ABC, best known for soapy programs like “Grey’s Anatomy” and “Station 19,” has in recent days been more focused on the drama of real life.

In the past few days, the Walt Disney-owned broadcast network has pushed back its flagship late-night program, “Jimmy Kimmel Live” (currently in repeats due to a shutdown in production) to make room for “Nightline,” the venerable newsmagazine that held the 11:30 p.m. slot for decades. It has suspended production of a daytime talk show co-moderated by the popular Michael Strahan in favor of a 1p.m. hard-news update. And it pre-empted primetime fare once in favor of a pop-up broadcast of the newsmagazine “20/20” focused on matters at hand.

Many TV networks have recalibrated programming to accommodate intense interest in the coronavirus pandemic. For broadcast networks, which serve the broadest U.S. audiences possible, the tactic can be difficult to put into action. Viewers tune in to these outlets for general entertainment, along with helpings of sports and news.

“We quickly came to the decision that, essentially, we would stop the news division from doing anything that wasn’t related to breaking news or coverage of the coronavirus in all of its aspects,” says James Goldston, president of ABC News, in an interview. “Once we made that decision, everything else followed.” Discussions went on beyond the news division, he says, and grew to include Peter Rice, chairman of Walt Disney Television; Dana Walden, chairman of Disney Television Studios and ABC Entertainment; Karey Burke, president of ABC Entertainment; and even late-night host Jimmy Kimmel.

Disney declined to make any of those executives or Kimmel available for comment.

While the broadcast networks risk losing some viewers in search of more comforting content, they are also cognizant that they are vying for attention with cable-news outlets, where viewership has begun to soar. Consider that the average audience for the most-watched anchors on each of the three major cable-news outlets – Fox News’ Sean Hannity, MSNBC’s Rachel Maddow and CNN’s Chris Cuomo – rose approximately 25% to nearly 10.8 million on Thursday March 19, compared with more than 8.6 million two weeks earlier, on Thursday, March 5.

“We are already seeing early evidence that news could be the biggest share gainer during COVID-19 developments and the absence of sports,” says John Hodulik, a media-industry analyst with UBS, in a recent research note, making reference to the recent suspensions of the NBA and NHL seasons, as well as the delay of MLB’s Opening Day.  “The segment was already benefiting from the political cycle but share gains have increased in recent weeks with cable news.”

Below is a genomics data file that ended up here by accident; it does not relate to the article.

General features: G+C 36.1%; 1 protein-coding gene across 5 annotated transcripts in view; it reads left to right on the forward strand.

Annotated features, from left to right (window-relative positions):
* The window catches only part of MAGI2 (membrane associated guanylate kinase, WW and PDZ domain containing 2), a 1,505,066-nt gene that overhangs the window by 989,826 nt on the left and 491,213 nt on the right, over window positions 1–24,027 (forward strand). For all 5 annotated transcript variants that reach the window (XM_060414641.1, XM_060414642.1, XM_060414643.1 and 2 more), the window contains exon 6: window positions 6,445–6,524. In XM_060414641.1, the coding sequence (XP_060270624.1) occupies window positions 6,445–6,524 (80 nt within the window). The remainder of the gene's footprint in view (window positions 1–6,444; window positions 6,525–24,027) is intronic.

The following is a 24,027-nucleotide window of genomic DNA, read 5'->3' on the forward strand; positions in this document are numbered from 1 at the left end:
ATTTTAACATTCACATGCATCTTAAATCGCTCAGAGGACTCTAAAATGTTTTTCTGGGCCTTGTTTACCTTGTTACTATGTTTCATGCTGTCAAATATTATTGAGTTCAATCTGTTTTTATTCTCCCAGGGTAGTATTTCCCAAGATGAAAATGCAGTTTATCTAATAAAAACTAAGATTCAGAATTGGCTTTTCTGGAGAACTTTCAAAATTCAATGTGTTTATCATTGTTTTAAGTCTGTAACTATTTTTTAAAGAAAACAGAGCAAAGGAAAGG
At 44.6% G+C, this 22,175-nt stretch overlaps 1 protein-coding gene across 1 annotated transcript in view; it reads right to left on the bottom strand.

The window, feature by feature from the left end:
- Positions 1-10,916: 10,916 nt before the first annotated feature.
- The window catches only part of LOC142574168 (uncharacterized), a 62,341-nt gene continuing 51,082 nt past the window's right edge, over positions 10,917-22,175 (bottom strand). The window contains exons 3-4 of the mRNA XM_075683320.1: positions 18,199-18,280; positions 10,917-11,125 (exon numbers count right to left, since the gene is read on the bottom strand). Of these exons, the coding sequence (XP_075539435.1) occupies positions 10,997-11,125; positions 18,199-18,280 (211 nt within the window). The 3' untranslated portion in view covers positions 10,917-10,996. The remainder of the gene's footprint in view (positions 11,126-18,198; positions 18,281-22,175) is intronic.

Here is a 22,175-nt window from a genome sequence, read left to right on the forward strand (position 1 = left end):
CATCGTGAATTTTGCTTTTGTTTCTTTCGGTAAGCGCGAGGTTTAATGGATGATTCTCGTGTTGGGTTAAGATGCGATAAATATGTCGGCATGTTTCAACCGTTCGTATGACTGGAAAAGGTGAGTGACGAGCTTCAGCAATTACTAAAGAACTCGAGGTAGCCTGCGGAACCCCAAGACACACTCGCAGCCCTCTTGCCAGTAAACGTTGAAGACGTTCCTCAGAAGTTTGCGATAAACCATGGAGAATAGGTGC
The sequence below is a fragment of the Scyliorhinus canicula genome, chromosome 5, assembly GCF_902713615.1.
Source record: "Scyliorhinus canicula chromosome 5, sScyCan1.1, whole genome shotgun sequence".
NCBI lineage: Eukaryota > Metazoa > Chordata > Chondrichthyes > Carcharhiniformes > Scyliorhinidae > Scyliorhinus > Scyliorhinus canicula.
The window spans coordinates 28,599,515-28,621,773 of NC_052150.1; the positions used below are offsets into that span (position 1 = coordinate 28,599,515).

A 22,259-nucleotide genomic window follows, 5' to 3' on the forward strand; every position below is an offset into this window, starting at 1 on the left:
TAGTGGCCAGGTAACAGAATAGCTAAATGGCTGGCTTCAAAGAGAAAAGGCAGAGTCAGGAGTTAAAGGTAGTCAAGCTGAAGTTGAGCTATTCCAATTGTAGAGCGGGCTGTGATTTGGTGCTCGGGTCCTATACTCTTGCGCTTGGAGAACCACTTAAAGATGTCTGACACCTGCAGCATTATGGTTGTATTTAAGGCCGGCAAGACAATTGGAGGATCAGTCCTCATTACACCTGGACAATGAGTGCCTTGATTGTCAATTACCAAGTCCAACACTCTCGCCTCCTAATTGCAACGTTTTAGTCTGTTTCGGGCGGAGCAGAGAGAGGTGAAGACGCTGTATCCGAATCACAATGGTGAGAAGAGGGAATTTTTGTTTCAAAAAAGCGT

Other broadcasters are starting to devote more time to the pandemic. NBC News on Thursday pre-empted primetime with a special report led by Lester Holt, and NBC devoted more than 90 minutes Saturday afternoon to a special report led by Alex Witt.

The first signs of ABC’s strategy cropped up two weeks ago, when ABC News turned a Friday-night broadcast of “20/20” on March 6 into a special report on the pandemic. Next, the unit announced “Nightline,” which has since the days of original anchor Ted Koppel moved to tackle several topics each evening, would return to the show’s original single-topic premise – all coronavirus coverage. Within days, the network made the decision to restore “Nightline” temporarily to the earlier roost it had kept until 2005. On Wednesday, ABC suspended production of  “Strahan, Sara and Keke,” an early-afternoon talk-show extension of “Good Morning America” in favor of an hour-long news program anchored by Amy Robach. The team that produces ABC News’ live-streaming service also produces Robach’s hour.

The “Nightline” maneuver is telling. In 2013, the network pushed it back to air after midnight, with top Disney executives believing Kimmel’s show would bring in more ad revenue if it aired after the late local news. The decision was financially sound, but demoralized employees in the news division, which has fewer overall assets than larger competitors like AT&T’s CNN or Comcast’s NBCUniversal.

But giving more of a spotlight to “Nightline” now “was a natural thing to happen in these extraordinary circumstances,” says Goldston. “It made sense for everybody, including Jimmy Kimmel, who is also supportive of the idea.”

ABC News is tackling the coverage even as the spread of coronavirus has crimped its normal operations. The news division has disclosed that two of its staffers have tested positive for coronavirus, including correspondent Kaylee Hartung, as well as an employee associated with its Los Angeles bureau and who had been covering the outbreak in Washington state. Goldston says he estimates only one out of ten ABC News employees who normally come to the office are there. The rest are working from remote locations.

ABC is “likely” to consider other pre-emptions like the “20/20” shows, the executive says, but no one is currently envisioning that the programming switches will be permanent. Of course.,  “Nightline” was born out of ABC’s decision to update viewers on the Iranian hostage crisis late in the evening, and it’s not out of the realm of possibilities that viewers latch on to a concept that gives them some comfort in a moment of crisis.

At present, says Goldston, “I don’t think that’s our anticipation.”